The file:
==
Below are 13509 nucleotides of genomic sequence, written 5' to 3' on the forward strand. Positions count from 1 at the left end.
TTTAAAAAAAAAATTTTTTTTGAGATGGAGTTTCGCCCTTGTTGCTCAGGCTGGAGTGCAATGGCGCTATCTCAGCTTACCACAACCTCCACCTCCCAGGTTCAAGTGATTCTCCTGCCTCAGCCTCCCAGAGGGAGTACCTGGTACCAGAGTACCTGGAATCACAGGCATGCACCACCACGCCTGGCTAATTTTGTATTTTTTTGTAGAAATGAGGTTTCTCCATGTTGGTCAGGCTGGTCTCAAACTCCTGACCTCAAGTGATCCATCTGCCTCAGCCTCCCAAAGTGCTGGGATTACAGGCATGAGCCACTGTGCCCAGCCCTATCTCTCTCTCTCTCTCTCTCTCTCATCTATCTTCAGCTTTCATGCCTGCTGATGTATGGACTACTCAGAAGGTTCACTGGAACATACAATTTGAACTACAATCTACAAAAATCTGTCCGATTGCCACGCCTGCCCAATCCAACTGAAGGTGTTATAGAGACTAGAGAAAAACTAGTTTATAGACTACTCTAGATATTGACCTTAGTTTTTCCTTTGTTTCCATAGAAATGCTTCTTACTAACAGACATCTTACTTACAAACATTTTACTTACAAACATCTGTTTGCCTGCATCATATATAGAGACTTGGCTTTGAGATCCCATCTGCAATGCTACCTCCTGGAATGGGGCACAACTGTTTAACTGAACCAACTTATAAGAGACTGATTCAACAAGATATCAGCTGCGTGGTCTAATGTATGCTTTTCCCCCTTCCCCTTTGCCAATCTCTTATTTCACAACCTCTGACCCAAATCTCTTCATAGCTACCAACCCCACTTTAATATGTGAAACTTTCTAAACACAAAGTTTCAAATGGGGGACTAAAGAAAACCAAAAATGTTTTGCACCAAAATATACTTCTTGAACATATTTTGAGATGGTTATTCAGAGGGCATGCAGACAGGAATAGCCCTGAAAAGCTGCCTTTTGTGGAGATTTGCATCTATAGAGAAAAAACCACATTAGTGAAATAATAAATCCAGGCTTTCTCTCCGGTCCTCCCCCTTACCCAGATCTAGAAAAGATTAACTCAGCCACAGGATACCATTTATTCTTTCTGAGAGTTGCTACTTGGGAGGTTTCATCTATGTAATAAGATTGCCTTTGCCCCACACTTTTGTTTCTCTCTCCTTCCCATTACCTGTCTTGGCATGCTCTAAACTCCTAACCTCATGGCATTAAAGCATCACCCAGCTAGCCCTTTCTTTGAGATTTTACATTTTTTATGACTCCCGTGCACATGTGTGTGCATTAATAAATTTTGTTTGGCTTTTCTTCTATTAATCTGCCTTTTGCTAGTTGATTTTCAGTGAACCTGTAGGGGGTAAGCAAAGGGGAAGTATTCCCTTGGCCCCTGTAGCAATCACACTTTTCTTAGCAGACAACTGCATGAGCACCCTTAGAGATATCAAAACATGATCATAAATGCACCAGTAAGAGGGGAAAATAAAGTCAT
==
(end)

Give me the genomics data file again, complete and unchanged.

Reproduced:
Below are 13509 nucleotides of genomic sequence, written 5' to 3' on the forward strand. Positions count from 1 at the left end.
TTTAAAAAAAAAATTTTTTTTGAGATGGAGTTTCGCCCTTGTTGCTCAGGCTGGAGTGCAATGGCGCTATCTCAGCTTACCACAACCTCCACCTCCCAGGTTCAAGTGATTCTCCTGCCTCAGCCTCCCAGAGGGAGTACCTGGTACCAGAGTACCTGGAATCACAGGCATGCACCACCACGCCTGGCTAATTTTGTATTTTTTTGTAGAAATGAGGTTTCTCCATGTTGGTCAGGCTGGTCTCAAACTCCTGACCTCAAGTGATCCATCTGCCTCAGCCTCCCAAAGTGCTGGGATTACAGGCATGAGCCACTGTGCCCAGCCCTATCTCTCTCTCTCTCTCTCTCTCTCATCTATCTTCAGCTTTCATGCCTGCTGATGTATGGACTACTCAGAAGGTTCACTGGAACATACAATTTGAACTACAATCTACAAAAATCTGTCCGATTGCCACGCCTGCCCAATCCAACTGAAGGTGTTATAGAGACTAGAGAAAAACTAGTTTATAGACTACTCTAGATATTGACCTTAGTTTTTCCTTTGTTTCCATAGAAATGCTTCTTACTAACAGACATCTTACTTACAAACATTTTACTTACAAACATCTGTTTGCCTGCATCATATATAGAGACTTGGCTTTGAGATCCCATCTGCAATGCTACCTCCTGGAATGGGGCACAACTGTTTAACTGAACCAACTTATAAGAGACTGATTCAACAAGATATCAGCTGCGTGGTCTAATGTATGCTTTTCCCCCTTCCCCTTTGCCAATCTCTTATTTCACAACCTCTGACCCAAATCTCTTCATAGCTACCAACCCCACTTTAATATGTGAAACTTTCTAAACACAAAGTTTCAAATGGGGGACTAAAGAAAACCAAAAATGTTTTGCACCAAAATATACTTCTTGAACATATTTTGAGATGGTTATTCAGAGGGCATGCAGACAGGAATAGCCCTGAAAAGCTGCCTTTTGTGGAGATTTGCATCTATAGAGAAAAAACCACATTAGTGAAATAATAAATCCAGGCTTTCTCTCCGGTCCTCCCCCTTACCCAGATCTAGAAAAGATTAACTCAGCCACAGGATACCATTTATTCTTTCTGAGAGTTGCTACTTGGGAGGTTTCATCTATGTAATAAGATTGCCTTTGCCCCACACTTTTGTTTCTCTCTCCTTCCCATTACCTGTCTTGGCATGCTCTAAACTCCTAACCTCATGGCATTAAAGCATCACCCAGCTAGCCCTTTCTTTGAGATTTTACATTTTTTATGACTCCCGTGCACATGTGTGTGCATTAATAAATTTTGTTTGGCTTTTCTTCTATTAATCTGCCTTTTGCTAGTTGATTTTCAGTGAACCTGTAGGGGGTAAGCAAAGGGGAAGTATTCCCTTGGCCCCTGTAGCAATCACACTTTTCTTAGCAGACAACTGCATGAGCACCCTTAGAGATATCAAAACATGATCATAAATGCACCAGTAAGAGGGGAAAATAAAGTCAT